Apple / Malus Root Stock
M9-NIC 29 (RN-29)
P.P.10714 Zone 6-8 and ZONE 5 in protected areas. This new M9 rootstock from Belgium was selected for its superior rooting and transplanting qualities along with its excellent growth rate similar in characteristics and size to M9-337. It has slightly more vigor allowing early and heavy production. As with all M9’s, it requires staking or a support system and is more resistant to crown rot than other apple rootstocks. This rootstock is fast becoming one of the most popular clones asked for in the M9 family and is the most dwarfing apple rootstock we grow.
Malling 26 (M26)
ZONE 4-8 This rootstock is considered a dwarf, but is more vigorous than Malling 9 with a stronger root system. Generally it is free standing (not requiring a stake), but with a heavy fruit set can lean in very windy areas. M26’s resistence to disease varies from area to area but has faired quite well in western states. Fireblight can be a problem in eastern states where it strikes apple trees. M26 is considered shallow rooted and therefore subject to drought stress. It has little tolerance of heavy, excessively acid, or unusually wet or dry soils. Proper irrigation management is necessary for trees on this rootstock. M26 is highly susceptible to wooly aphid, which is seldom a problem in orchards. M26 is one of the hardiest of the malling series.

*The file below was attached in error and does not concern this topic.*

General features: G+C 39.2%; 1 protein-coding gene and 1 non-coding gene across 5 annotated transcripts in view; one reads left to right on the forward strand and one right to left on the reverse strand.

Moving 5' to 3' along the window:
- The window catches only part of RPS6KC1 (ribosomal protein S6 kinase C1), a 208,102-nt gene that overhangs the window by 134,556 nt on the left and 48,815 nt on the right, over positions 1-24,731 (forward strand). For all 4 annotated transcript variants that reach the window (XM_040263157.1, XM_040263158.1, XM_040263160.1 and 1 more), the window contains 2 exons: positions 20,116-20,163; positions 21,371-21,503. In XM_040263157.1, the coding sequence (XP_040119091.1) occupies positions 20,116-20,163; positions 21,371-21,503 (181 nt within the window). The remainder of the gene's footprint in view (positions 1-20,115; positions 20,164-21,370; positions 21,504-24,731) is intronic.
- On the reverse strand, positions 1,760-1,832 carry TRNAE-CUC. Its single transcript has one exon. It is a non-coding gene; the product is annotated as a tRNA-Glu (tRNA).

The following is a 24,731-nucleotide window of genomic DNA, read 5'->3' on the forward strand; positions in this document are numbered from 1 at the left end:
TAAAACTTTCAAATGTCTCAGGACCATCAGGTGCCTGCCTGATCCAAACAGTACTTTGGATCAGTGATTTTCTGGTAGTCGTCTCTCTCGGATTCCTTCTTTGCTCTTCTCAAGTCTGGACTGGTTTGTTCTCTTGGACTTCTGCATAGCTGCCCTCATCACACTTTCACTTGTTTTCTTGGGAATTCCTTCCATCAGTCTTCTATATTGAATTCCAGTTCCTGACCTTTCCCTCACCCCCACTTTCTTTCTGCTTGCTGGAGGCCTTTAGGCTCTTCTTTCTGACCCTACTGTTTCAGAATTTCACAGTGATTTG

Malling 7 (M7)
ZONE 5-8 One of the most desirable rootstocks when factors such as production efficiency, longevity, ease of propagation, hardiness, compatibility and disease resistence are considered. It is susceptible to collar rot, but much less so than MM106. Support is recommended in the first 5 to 10 years if planted on a very windy site or in poor soil. M7 is considered to be semi-dwarf, producing a tree that can be kept at a reasonable size with normal pruning. It does well in most soils except heavy clay. M7 tends to produce root suckers especially in shallow plantings.
Malling Merton 106 (MM106)
ZONE 6-8 This is a fairly vigorous rootstock with more vigor than M7, putting it into the semi-standard class. MM106 crops early, requires no tree support and is wooly aphid resistant. Its resistance to collar-rot varies from area to area. MM106 resists collar-rot quite well in Washington State where copper trunk paints are applied, but appears to be quite susceptible to more virulent strains in parts of British Columbia. M106 is susceptible to mildew and is relatively sensitive to cold, heat, and drought. It is late to defoliate. MM106 requires a well drained soil and good soil management. This rootstock is an excellent choice for spur type trees and does not tend to sucker.